MISTAKES IN THE PORTAL: “ROUGH JUSTICE” AND ERRORS IN OFFERS: CLAIMANT’S CLAIM STRUCK OUT AS AN ABUSE OF PROCESS
I am grateful to barrister Matthew Turner for bringing my attention to his report of the case of Mahoney v Royal Mail (DDJ Doman, Truro CC, 26/05/20) it is another example of mistakes being made in offers. In this case the portal.
The claimant made an offer in the portal for £5,750 for general damages. The defendant responded with an offer of £4,000.
At this stage the claimant meant to make a counter-offer of £5,500. However due to an error made an offer of £550.00. The defendant immediately accepted the offer and made payment of the sum by BACS transfer.
The claimant attempted to withdraw the offer, the defendant contended that the matter had been resolved.
THE ISSUE OF PROCEEDINGS
The claimant issued Part 7 proceedings and the defendant applied to strike those out on the grounds that the claimant had no reasonable grounds for bringing proceedings.
THE STRIKING OUT OF THE CLAIM
The judge struck out the claimant’s claim. It was held that the common law doctrine of mistake does not apply to portal claims. The issue is discussed in Matthew’s article on the subject here.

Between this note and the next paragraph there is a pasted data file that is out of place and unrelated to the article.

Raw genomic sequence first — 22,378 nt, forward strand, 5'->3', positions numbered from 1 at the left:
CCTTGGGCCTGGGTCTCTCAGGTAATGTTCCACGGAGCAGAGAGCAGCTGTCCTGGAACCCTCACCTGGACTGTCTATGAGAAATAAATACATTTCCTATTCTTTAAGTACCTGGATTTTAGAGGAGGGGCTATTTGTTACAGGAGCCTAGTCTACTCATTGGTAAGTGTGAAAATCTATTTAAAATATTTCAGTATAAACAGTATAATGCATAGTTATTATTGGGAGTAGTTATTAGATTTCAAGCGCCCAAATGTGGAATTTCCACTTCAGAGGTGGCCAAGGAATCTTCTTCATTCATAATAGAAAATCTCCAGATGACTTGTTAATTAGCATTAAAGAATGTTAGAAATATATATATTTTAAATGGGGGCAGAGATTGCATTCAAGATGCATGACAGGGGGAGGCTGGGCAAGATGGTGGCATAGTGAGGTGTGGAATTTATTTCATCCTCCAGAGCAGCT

“First, the Judge considered that it did not matter whether the Defendant was aware that the Claimant had made a mistake. He stated that it was nevertheless entitled to accept the offer under the auspices of the Portal scheme.
Second, he held that in deciding whether the doctrine of mistake was excluded, the magnitude of the mistake is “neither here nor there”. The common law was either excluded or it was not. Even in cases where the mistake is more stark (for example, an offer of £25,000.00 that was meant to be £25.00), to apply the doctrine of mistake would lead to disproportionate satellite litigation. This is because the cost of rectifying the error – i.e. issuing proceedings – will likely exceed the cost of the mistake.”